The first instalment of the final series of The Crown was released on Netflix earlier this week, recounting the events of the late 90s.
The series begins with Diana and Charles spending their first summer as a divorced couple and follows the development of the Princess of Wales’s romance with Dodi Fayed.
The first four episodes focus on the events leading up to Diana’s fatal car crash in Paris in August 1997 and the immediate aftermath of her death.
Viewers are also shown Diana as a ghost appearing with Charles and Queen Elizabeth, with creator Peter Morgan’s decision dividing opinions.
He previously told Variety: “I never imagined it as Diana’s ‘ghost’ in the traditional sense. It was her continuing to live vividly in the minds of those she has left behind. Diana was unique, and I suppose that’s what inspired me to find a unique way of representing her. She deserved special treatment narratively.”
The Netflix drama has also been criticised for its historical inaccuracy, with royal historian Kelly Swaby telling the BBC: “As a historian it sometimes makes me want to cry.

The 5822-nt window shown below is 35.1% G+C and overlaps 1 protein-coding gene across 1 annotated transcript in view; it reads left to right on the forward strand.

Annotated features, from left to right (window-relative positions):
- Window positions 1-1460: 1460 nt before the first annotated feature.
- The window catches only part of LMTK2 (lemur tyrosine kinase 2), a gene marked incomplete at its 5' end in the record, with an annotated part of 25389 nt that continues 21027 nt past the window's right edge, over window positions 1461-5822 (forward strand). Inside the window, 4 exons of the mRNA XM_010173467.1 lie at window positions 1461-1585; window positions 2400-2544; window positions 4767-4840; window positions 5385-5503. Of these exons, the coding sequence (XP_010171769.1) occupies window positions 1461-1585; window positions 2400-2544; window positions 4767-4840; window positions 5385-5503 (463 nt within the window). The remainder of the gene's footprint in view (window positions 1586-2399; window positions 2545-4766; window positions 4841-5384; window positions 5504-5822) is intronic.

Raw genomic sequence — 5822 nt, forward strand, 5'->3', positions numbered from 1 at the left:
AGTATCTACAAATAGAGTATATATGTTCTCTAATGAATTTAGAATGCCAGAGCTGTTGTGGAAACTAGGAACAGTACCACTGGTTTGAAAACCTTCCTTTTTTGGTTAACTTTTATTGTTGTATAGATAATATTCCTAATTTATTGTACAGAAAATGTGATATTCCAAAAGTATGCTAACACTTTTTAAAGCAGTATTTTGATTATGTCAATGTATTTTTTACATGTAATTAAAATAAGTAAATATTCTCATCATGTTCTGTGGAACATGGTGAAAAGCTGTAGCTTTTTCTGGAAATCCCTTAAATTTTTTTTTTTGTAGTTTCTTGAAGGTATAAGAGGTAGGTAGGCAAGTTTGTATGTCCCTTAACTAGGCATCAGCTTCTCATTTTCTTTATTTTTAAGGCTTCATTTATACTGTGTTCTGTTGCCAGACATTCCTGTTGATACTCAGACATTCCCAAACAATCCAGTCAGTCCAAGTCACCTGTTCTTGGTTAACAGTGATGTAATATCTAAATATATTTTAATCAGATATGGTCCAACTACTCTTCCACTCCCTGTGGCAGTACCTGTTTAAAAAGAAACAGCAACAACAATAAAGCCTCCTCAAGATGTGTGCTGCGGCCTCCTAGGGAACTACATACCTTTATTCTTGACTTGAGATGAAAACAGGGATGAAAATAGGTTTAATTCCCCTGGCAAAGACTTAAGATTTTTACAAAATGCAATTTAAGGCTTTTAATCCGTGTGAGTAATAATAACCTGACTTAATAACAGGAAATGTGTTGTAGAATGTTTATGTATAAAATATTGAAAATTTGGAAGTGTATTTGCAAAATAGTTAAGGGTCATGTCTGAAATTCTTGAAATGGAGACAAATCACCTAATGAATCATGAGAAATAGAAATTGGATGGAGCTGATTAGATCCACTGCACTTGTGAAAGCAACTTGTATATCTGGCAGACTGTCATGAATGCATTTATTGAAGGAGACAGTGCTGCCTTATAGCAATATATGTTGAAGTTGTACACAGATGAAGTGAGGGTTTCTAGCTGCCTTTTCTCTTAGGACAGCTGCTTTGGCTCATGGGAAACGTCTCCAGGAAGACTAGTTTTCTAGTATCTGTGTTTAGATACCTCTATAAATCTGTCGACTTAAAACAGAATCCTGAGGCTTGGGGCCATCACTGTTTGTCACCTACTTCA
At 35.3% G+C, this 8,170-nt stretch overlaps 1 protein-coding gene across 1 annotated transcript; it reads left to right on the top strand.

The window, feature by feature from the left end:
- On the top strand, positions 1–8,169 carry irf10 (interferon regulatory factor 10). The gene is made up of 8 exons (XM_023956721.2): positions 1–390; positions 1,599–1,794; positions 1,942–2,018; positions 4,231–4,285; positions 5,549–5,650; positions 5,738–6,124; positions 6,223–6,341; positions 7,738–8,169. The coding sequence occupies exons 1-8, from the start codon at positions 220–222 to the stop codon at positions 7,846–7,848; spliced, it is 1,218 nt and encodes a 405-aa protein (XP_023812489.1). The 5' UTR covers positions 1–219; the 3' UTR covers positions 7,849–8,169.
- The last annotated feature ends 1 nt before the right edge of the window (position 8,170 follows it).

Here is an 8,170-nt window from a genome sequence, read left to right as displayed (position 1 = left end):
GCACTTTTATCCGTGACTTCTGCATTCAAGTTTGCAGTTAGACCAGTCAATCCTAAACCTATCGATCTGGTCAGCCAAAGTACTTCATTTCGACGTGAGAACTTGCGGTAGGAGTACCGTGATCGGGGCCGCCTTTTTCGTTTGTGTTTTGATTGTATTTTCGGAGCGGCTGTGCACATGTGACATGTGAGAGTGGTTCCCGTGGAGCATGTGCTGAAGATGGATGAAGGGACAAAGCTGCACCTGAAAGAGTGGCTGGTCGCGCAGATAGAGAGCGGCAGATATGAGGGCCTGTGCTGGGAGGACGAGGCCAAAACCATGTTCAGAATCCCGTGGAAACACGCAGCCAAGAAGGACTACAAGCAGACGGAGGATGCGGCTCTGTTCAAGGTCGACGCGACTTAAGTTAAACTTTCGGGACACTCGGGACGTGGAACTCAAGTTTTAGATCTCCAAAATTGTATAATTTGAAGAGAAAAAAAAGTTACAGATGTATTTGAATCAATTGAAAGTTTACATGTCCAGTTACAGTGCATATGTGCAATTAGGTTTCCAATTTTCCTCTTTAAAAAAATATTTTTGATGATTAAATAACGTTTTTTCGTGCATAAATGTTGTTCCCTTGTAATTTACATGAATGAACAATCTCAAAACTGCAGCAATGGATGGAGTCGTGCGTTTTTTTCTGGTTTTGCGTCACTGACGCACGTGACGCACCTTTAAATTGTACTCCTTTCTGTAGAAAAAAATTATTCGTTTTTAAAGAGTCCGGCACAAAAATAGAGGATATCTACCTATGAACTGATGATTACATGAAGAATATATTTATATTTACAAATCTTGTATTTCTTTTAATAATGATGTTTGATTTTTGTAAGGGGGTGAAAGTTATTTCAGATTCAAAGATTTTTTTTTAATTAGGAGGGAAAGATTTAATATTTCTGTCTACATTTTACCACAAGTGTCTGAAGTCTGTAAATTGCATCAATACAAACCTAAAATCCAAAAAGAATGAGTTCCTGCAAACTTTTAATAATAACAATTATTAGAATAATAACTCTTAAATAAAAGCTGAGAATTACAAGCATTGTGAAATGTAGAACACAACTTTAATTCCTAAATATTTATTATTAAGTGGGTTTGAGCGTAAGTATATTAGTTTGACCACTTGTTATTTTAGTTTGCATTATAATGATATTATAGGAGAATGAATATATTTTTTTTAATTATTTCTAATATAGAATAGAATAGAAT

“Viewers often expect a certain degree of accuracy with the show because the production quality is so high, but we don’t always get that.”
She continued that the show has taken “artistic licence” on the portrayal of some events such as how Charles broke the news of Diana’s death to Prince William and Prince Harry.
Netflix has insisted that the show “has always been presented as a drama based on historical events”.
Part two of the sixth series will be released in the UK on December 14 and showcase the events of the early 2000s, including Queen Elizabeth II’s Golden Jubilee, Charles and Camilla’s wedding and Prince William’s meeting Kate at university.
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